They said so far 220 suspected dengue cases have been have been reported to the Trinidad-based Caribbean Public Health Agency (CARPA) with seven confirmed and one death so far this year.
But the Ministry of Health said that increased surveillance has reflected a decrease in the number of cases over the past two weeks.
“Most of these cases are in the populated north of the island, but what is of more significance is the potential to have a major dengue epidemic,” said epidemiologist Naihum JnBaptiste.
“One of the things that the environmental health branch does for dengue control is environmental management in terms of the habitats that breed the aegis egypti mosquitoes.
“What we have found in the most populated regions in the islands north is that the potential for spread of dengue is huge. In fact the literature informs that if you can get more than five out of 100 containers as breeding ground for mosquitoes, then you are at high risk for a dengue epidemic.
“In all of those northern areas the level was 20 infected containers to as high as 80,” Jn Baptiste said, calling on the public to be aware of the symptoms and to avoid the breeding of the mosquito by frequently checking and removing stagnant water from their premises.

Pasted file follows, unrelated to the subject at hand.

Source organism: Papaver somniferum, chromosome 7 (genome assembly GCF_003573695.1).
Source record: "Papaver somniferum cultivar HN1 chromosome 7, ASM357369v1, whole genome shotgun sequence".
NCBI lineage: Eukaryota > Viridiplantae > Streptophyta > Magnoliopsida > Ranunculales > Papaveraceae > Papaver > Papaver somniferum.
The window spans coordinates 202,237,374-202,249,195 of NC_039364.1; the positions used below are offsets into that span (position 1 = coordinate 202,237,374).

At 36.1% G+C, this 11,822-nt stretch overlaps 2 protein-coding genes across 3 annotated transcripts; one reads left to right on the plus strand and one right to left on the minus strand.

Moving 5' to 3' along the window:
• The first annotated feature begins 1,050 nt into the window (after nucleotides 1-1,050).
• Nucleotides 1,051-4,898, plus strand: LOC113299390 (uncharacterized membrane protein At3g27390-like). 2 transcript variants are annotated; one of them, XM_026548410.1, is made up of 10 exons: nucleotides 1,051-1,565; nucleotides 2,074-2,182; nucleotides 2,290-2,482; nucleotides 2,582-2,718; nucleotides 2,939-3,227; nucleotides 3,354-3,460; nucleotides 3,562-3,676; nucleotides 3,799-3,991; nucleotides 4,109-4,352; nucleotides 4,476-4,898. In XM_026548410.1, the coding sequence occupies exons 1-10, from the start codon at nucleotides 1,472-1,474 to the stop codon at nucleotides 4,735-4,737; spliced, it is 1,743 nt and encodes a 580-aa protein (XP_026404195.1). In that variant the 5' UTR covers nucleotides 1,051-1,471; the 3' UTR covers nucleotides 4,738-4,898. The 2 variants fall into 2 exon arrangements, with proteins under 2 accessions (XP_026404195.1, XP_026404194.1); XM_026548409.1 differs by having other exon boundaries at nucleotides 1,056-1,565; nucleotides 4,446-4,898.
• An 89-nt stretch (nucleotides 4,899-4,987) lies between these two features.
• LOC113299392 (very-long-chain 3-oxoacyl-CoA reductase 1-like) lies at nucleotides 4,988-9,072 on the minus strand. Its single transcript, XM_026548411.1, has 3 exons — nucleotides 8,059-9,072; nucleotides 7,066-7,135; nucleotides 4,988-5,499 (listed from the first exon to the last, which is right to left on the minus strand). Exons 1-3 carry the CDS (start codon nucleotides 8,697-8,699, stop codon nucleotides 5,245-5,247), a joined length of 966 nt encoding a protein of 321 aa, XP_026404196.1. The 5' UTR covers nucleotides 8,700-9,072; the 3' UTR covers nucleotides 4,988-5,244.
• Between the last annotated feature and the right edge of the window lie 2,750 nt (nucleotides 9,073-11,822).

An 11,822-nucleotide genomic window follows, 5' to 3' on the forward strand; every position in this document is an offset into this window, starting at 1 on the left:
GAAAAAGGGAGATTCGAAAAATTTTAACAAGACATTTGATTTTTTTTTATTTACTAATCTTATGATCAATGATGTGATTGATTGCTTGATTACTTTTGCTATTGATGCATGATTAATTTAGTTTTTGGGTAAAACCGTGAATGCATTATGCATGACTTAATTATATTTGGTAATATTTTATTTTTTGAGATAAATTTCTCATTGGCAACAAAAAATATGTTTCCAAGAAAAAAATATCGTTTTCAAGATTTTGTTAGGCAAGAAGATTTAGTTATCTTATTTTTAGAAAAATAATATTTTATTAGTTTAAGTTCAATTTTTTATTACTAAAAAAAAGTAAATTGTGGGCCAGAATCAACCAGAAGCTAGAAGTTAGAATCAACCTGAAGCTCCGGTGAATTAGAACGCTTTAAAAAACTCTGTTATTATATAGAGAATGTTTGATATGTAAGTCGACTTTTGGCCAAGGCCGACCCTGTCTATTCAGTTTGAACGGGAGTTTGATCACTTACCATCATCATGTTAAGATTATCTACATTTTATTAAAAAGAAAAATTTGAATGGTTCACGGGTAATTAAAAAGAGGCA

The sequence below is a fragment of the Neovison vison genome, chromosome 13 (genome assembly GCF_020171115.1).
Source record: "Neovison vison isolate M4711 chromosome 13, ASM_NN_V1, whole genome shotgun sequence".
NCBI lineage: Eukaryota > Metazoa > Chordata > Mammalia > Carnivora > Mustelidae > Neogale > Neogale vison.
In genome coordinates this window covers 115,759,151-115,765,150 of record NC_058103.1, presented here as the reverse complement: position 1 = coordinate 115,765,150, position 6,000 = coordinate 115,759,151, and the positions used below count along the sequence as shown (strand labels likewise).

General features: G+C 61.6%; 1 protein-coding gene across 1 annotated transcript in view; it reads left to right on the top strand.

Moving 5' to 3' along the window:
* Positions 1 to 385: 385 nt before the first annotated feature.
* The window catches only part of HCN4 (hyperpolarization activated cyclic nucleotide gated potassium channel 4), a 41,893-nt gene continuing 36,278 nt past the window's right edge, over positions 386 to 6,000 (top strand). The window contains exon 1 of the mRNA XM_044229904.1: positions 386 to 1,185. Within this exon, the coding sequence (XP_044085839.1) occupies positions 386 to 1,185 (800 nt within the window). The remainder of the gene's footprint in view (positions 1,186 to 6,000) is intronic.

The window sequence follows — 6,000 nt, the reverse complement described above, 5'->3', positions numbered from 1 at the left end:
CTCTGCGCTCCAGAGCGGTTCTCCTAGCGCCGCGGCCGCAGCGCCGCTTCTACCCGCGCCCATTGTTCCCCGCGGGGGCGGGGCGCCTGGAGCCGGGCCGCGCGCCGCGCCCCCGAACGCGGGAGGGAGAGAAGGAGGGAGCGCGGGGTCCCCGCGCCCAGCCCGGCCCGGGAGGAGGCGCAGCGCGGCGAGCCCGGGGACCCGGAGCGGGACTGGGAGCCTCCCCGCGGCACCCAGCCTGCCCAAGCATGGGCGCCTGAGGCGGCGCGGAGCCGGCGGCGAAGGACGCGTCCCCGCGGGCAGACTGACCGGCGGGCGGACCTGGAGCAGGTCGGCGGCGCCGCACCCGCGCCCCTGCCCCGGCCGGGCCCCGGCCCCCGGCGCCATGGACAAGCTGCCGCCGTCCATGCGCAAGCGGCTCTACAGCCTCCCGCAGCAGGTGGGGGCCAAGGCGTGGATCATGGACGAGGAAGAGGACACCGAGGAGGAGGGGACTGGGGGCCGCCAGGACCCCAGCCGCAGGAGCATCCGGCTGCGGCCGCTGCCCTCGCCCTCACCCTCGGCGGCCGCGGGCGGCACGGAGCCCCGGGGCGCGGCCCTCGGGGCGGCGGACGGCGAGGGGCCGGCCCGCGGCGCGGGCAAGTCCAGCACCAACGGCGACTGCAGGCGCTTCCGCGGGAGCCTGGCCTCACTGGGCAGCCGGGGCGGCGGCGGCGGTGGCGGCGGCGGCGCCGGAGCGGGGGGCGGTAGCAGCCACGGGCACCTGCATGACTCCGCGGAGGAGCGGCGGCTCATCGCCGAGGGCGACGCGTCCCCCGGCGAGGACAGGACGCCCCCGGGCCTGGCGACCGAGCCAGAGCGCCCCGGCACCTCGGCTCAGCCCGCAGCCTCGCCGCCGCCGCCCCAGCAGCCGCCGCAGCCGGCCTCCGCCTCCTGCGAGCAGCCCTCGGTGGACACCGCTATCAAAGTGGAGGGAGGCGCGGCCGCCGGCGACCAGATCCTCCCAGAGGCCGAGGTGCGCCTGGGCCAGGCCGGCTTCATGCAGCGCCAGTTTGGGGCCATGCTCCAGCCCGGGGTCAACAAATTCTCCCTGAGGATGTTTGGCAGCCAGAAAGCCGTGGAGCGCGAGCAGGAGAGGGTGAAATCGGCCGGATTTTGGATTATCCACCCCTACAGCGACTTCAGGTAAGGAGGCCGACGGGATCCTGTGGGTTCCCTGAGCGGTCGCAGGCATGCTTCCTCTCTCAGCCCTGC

Jn Baptiste said that dengue may be spreading its tentacles beyond the rainy season.
“With respect to persons who have the symptoms of dengue, we want to caution against getting complacent after the fever subsides. As long as symptoms such as diarrhoea, stomach pain, dehydration and bleeding remain, these are danger signs and treatments needs to be escalated in the presence of a health care provider.”
The aegis egypti mosquito breeds in artificial containers mainly found in homes with a life cycle averaging seven days.